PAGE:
Updike: To be a writer in Tennessee is a little different than being one in Massachusetts, somehow. And of course there have been regional movements come out of Nashville, from Vanderbilt. Coming from Pennsylvania, I’ve always been aware of myself as a Pennsylvanian, because for the first 18 years of my life I really hardly ever left Pennsylvania. Yet, compared to the South, it has a rather murky identity, ranging from the House Amish to those sort of grimy industrial metropolises of Pittsburgh and Philadelphia. It’s fun to try to think about being a Pennsylvanian, in my early fiction there’s quite a lot about Pennsylvania—Pennsylvania as a state of mind, Pennsylvania as a condition. Of course when you move away from where you have your roots you pay a price, but you gain something in freedom. People don’t know your grandfather, people don’t know you. You’re free of all the ties that rootedness brings. On the other hand, in a way, you’re always a tourist. I’m a tourist in New England.


The New York Press goes role-playing with the lyrics of Decemberists frontman Colin Meloy.

Album: Picaresque

Track: “The Sporting Life”

Conflict: “There’s my father looking on/And there’s my girlfriend arm in arm/With the captain of the other team.”

Resolution: Meloy suffers humiliation in the ultimate arena: the sports field. The bouncing drumbeat that accompanies the scene suggests that Meloy must be OK with his lack of athletic prowess, but it still must sting to watch the coach as “He turns and loads the lemonade away.” Talk about getting served a big old glass of Hate-orade.


The Orlando Sentinel's blog lists "ten things you can REALLY do for literature" in response to ZZYZZVA's similar list.


Singer-songwriter Will Oldham talks to the Portland Mercury.

"Portland was good for bikes, good for books and records, good for food, and skies," he explained. "I hear it is good for drugs, too, but my cravings seem to fall between the cracks of what is readily available." And, finally, he lamented, "Missed the zoo, to my chagrin."


Page France's Michael Nau talks to the Salt Lake City Weekly.

“Honestly, I didn’t expect [the whole religious aspect] to be as huge a deal as it was. I’ve just grown comfortable speaking that way. It came out that way. And, though I like hearing people talk about it, my biggest concern is that it takes away from what else is on the record. Still, in retrospect, I wouldn’t have changed a thing,” he said.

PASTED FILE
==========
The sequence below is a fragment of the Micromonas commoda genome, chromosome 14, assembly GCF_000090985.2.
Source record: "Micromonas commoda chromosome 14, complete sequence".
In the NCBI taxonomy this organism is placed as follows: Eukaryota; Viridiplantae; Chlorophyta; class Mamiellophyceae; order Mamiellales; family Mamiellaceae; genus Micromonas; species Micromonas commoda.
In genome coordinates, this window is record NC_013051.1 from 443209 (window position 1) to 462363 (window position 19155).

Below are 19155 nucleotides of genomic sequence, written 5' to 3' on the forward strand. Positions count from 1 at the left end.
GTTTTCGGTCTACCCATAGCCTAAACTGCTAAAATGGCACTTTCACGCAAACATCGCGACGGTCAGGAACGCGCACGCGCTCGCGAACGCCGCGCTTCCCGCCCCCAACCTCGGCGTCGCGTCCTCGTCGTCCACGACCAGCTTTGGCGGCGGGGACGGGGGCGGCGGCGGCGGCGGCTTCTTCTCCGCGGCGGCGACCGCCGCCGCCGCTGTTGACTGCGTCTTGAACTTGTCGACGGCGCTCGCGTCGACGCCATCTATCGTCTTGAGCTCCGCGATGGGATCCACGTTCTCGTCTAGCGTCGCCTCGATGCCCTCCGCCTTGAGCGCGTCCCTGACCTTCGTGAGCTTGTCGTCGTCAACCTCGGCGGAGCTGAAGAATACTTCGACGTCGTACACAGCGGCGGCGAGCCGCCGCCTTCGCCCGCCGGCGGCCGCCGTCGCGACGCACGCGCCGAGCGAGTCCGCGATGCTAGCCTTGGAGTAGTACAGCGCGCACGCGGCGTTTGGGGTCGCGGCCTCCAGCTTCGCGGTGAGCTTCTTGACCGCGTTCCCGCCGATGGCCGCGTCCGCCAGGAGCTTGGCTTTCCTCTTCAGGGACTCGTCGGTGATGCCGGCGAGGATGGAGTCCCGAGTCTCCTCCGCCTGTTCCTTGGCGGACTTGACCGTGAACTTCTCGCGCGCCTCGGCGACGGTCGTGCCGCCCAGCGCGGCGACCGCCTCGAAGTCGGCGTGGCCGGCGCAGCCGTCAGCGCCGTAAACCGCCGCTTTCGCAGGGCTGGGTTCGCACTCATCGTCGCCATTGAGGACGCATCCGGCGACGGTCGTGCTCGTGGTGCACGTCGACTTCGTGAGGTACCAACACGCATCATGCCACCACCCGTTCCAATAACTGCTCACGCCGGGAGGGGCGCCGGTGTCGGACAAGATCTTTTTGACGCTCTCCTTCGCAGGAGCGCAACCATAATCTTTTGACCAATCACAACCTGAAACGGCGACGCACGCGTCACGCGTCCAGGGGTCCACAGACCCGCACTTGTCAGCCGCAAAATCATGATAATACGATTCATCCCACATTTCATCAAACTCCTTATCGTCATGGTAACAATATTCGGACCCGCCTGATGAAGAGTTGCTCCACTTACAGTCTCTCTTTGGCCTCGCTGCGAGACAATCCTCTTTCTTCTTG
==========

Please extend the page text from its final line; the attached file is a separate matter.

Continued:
ArsTechnica examines digital music service eMusic's rate increases.

eMusic now believes that it offers a substantially better value now than it did when the prices were first set, and it's now raising them accordingly. The site has certainly snapped up bigger-name talent in the last year, adding breakout artists like Sufjan Stevens and the White Stripes to its roster, and it now offers nearly two million tracks for download. An eMusic spokesperson tells Ars that "eMusic's previous prices were developed in 2003, when the service had only a limited number of tracks (250,000) and a much less compelling website. Since then, in addition to the additional music we have added, we have also advanced the state of the art for a music service focused on music discovery, adding literally hundreds of new features. The price increase has been planned for some time and better reflects our value to our customers as we strive to offer music fans the best digital music service possible."


Lou Reed talks to Redwood City's Metroactive about his live performances.

""I'm not looking to do a note for note version of anything," says Reed. "I don't want to have to copy myself. I wrote it, so I kind of do it from wherever I am now.""


McSweeney's lists "Jewish holidays for hipsters."


The LHB Andy Partridge box set contest is still open, put your favorite nickname for the current US president in a comment there to enter.


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this week's CD & DVD releases